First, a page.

weep because your children “are not,” but Now, it should seem, this argument, which because, though they are, and though you gave none but infidels and libertines deny, and which them existence, you cannot give them a reliis generally received by all Christians, and by gious education? Ah! how can you obey our all philosophers, this argument, I say, favours, voice? Who can calm the cruel fears, which not to say establishes in an incontestible man- by turns divide your souls? What results from ner, the opinion of those who think that the all the conflicts, which pass within you, and saints will know one another in the next life. which rend your hearts asunder? Will you Without this how could we acquiesce in the go and expose yourselves to persecution? Will justice of the sentence, which will then be you leave your children alone to be persecuted? pronounced on all? Observe St. Paul, whose Will you obey the voice that commands, "flee ministry was continually counteracted. What out of Babylon, and deliver every man his own motive supported him under so much opposi- soul,” Jer. i. 6; or that which cries, “ Take tion? Certainly it was the expectation of seeing the young child?” Matt. ji. 20. O'dreadful one day with his own eyes the conquest which alternative! Must you be driven, in some sort, he obtained for Jesus Christ; souls which he to make an option between their salvation and had plucked out of the jaws of Satan; be- yoursmust you sacrifice yours to theirs, or lievers whom he had guided to eternal happi- theirs to your own? ness. Hear what he said to the Thessalonians, Ah! cruel problem! Inhuman suspense! Thou “What is our hope, our joy, our crown of re- tyrant, is not thy rage sufficiently glutted by joicing? Are not even ye in the presence of destroying our material temples must you our Lord Jesus Christ at his coming For ye lay your barbarous hands on the temples of are our glory and joy," chap. ii. 19, 20. the Holy Ghost? Is it not enough to plunder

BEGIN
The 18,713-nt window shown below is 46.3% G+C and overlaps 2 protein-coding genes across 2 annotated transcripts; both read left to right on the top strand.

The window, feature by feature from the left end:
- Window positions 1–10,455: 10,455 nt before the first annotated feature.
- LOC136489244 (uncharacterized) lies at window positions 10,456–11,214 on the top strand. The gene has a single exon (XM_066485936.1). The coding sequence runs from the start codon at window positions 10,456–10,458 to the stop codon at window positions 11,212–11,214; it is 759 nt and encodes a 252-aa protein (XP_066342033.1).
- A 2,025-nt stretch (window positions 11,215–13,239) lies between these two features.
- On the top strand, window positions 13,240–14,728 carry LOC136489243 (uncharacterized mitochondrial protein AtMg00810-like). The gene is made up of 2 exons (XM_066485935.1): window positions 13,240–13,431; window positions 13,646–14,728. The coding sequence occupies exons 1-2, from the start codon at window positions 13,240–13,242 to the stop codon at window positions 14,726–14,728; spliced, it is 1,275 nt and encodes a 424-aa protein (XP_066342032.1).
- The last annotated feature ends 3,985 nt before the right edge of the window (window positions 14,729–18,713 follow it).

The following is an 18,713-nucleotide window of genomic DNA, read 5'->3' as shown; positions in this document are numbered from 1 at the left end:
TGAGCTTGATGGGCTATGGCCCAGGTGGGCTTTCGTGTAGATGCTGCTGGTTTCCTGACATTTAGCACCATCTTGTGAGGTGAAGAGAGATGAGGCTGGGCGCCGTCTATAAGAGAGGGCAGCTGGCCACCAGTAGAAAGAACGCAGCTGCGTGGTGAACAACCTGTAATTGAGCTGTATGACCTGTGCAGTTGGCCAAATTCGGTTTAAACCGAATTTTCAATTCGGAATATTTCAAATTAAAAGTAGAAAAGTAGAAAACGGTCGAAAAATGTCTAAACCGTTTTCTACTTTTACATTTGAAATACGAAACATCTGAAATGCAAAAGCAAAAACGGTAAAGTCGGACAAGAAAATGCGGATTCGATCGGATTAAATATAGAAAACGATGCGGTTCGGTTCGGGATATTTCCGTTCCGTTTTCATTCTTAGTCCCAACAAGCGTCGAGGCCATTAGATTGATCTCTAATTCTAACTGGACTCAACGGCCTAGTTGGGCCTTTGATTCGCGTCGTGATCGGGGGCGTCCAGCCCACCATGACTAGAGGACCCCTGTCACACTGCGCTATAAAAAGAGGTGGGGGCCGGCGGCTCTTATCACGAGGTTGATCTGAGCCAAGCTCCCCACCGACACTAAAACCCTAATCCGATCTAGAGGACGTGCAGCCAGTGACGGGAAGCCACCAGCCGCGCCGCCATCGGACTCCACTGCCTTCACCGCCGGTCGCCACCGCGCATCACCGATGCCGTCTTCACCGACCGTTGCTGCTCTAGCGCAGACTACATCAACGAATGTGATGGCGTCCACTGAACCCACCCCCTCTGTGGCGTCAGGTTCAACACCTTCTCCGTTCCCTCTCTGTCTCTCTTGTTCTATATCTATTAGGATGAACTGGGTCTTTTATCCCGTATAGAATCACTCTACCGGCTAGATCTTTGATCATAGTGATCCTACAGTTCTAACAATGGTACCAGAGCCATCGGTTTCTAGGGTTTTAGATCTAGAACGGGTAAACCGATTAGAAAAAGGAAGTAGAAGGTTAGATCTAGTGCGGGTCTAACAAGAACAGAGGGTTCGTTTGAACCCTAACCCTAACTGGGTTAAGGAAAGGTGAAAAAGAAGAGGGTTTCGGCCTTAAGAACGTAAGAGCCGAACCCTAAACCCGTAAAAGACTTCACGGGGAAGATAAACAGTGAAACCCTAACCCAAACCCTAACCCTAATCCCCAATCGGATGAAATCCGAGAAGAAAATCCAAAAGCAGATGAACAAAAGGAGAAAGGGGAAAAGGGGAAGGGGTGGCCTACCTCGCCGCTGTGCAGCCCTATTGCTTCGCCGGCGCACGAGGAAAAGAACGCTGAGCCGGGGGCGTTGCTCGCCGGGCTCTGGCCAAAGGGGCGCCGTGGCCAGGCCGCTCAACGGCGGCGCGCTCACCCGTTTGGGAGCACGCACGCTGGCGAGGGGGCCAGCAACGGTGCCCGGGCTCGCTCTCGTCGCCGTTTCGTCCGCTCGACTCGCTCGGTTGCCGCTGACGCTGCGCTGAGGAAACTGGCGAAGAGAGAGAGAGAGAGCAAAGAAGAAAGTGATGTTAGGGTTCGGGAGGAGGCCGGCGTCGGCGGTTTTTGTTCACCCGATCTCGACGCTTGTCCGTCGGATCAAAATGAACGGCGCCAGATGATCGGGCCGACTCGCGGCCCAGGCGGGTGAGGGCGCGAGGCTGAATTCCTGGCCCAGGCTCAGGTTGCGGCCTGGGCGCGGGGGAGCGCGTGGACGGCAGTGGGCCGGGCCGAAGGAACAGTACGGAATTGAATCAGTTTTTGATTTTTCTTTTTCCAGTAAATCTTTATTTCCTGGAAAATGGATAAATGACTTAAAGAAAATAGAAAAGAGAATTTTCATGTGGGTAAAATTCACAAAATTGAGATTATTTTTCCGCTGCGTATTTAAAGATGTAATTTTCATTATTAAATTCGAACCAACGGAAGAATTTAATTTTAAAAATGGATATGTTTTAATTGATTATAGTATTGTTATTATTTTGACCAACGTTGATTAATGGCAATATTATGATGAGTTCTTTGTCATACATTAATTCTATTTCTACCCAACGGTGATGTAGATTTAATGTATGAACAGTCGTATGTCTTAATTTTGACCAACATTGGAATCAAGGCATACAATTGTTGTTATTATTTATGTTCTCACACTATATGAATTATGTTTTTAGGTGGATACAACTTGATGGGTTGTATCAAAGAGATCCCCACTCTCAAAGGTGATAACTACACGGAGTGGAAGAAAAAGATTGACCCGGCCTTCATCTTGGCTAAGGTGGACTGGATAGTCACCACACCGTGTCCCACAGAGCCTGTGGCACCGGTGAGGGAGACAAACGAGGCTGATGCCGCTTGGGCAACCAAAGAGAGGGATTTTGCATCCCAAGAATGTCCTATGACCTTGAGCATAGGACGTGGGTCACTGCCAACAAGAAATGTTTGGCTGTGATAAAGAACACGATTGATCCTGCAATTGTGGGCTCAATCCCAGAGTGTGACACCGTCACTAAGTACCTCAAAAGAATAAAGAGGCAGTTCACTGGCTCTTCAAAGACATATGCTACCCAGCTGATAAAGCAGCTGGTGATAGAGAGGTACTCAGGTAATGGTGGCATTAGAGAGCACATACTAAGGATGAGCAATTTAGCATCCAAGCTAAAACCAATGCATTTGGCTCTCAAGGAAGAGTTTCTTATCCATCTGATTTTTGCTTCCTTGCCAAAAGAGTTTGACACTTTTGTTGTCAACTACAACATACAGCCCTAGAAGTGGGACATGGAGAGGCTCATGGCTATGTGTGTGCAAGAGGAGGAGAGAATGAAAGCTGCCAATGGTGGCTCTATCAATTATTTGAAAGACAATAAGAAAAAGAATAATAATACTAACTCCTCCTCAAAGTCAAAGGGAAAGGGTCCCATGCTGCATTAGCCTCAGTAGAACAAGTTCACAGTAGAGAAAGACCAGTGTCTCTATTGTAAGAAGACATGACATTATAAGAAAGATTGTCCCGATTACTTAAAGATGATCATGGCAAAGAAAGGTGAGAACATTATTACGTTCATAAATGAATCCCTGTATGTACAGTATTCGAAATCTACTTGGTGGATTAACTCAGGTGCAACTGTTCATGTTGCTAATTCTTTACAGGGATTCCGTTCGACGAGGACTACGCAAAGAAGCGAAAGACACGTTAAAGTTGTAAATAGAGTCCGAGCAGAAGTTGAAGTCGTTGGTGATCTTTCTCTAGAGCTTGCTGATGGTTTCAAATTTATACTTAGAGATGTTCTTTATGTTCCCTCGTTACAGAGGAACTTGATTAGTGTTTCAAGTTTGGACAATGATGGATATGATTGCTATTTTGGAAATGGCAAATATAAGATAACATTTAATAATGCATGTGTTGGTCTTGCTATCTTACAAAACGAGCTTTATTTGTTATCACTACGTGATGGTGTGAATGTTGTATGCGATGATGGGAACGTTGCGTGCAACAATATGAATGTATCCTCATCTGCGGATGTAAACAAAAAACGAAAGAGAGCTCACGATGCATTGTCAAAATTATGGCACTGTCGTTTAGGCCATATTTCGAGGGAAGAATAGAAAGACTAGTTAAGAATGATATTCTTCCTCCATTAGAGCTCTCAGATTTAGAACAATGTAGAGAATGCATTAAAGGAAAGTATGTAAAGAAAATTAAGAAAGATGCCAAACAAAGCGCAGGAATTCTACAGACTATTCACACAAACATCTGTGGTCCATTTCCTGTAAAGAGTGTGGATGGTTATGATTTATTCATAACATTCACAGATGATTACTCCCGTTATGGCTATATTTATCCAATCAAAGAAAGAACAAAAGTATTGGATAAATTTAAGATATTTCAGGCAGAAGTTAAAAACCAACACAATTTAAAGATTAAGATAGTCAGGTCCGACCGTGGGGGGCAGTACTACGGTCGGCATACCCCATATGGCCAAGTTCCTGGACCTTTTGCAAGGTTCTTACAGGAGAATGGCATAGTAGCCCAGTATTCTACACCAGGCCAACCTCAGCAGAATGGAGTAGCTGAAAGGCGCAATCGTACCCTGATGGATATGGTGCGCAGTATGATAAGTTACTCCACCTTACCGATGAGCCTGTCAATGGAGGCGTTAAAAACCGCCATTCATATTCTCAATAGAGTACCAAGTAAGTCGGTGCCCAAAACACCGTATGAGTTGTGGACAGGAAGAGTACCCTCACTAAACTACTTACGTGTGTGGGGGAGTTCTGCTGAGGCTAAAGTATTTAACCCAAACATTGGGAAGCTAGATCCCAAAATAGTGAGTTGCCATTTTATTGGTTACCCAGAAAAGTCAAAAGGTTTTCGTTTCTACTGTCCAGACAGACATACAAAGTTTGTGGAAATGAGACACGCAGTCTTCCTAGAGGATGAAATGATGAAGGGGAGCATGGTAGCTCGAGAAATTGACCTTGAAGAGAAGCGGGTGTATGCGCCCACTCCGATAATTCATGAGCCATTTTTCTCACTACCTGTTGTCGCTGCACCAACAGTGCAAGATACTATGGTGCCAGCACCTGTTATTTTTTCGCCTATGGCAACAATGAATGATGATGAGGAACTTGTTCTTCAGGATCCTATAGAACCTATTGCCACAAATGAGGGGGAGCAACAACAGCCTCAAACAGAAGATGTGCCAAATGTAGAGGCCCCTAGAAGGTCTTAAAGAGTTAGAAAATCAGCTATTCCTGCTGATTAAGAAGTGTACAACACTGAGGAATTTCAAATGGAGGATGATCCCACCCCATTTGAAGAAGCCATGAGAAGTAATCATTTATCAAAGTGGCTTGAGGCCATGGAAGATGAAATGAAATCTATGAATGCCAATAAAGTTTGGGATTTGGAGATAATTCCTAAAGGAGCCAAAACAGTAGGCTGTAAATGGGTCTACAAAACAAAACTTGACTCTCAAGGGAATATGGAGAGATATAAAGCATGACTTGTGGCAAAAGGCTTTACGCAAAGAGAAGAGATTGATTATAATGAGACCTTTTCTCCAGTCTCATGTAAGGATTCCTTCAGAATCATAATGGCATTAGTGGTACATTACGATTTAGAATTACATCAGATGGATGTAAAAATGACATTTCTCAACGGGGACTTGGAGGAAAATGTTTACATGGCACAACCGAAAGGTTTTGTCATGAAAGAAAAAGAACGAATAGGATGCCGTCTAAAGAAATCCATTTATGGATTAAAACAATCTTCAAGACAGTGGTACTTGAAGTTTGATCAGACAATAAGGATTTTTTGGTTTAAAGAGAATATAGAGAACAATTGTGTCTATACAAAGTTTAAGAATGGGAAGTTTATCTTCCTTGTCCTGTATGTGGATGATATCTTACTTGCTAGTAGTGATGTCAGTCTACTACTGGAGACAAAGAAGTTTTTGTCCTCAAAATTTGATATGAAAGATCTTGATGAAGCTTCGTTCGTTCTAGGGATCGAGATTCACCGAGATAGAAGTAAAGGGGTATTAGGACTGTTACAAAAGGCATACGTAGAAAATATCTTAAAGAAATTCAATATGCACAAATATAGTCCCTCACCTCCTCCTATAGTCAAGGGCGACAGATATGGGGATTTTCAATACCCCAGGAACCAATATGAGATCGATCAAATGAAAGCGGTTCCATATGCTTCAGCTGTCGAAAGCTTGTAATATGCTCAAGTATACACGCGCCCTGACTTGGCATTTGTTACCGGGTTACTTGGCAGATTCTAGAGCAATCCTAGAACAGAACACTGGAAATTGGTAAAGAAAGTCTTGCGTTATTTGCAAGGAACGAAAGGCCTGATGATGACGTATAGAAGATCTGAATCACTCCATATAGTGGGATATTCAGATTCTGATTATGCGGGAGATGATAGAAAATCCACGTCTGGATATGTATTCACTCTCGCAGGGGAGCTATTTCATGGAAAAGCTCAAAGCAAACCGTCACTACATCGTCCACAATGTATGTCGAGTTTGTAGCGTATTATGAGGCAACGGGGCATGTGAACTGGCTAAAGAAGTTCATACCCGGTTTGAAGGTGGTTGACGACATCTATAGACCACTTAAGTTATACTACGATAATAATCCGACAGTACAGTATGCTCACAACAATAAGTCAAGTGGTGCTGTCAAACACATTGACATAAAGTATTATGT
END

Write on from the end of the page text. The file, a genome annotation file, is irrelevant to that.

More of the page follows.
Now, this is the hope, this is the crown, us of our property, must you rob us of our which I propose to you, heads of families, to families? Is it not enough to render life bitter, engage you to dedicate your children to God would you make eternity desperate and intoleby a religious education.

rable? It was this thought which supported one of But, it is not to tyrants that we address the wisest of the heathens against the fears of ourselves, they are inaccessible to our voice, death, I mean Cato of Utica. No man had a or inflexible to our complaints. It is to God greater affection for a son, than he had for his. alone, who turns them as he thinks proper, No man bore the loss with greater firmness and that we address our prayers. Hagar found magnanimity. “O happy day, when I shall herself banished into a desert, and she had quit this wretched crowd, and join that divine nothing to support her but a few pieces of and happy company of noble souls, who have bread, and a bottle of water. The water being quitted the world before me! I shall there meet spent, her dear Ishmael was ready to die with not only these illustrious personages, but my thirst. She laid him under a bush, and only dear Cato, who, I will venture to say, was one desired that she might not see him die. She of the best of men, of the best natural dispo- rambled to some distance, wept as she went, sition, and the most punctual in the discharge and said, “Let me not see the death of the of his duties, that ever was. I have put his child,” Gen. xxi. 16, &c. See, she cannot body on the funeral pile, whereas he should help it, she sits “over against him, lists up her have placed mine there; but his soul has not voice, and weeps.” God heard the voice of left me, and he has only stepped first into a the mother and the child, and, by an angel, country where I shall soon join him."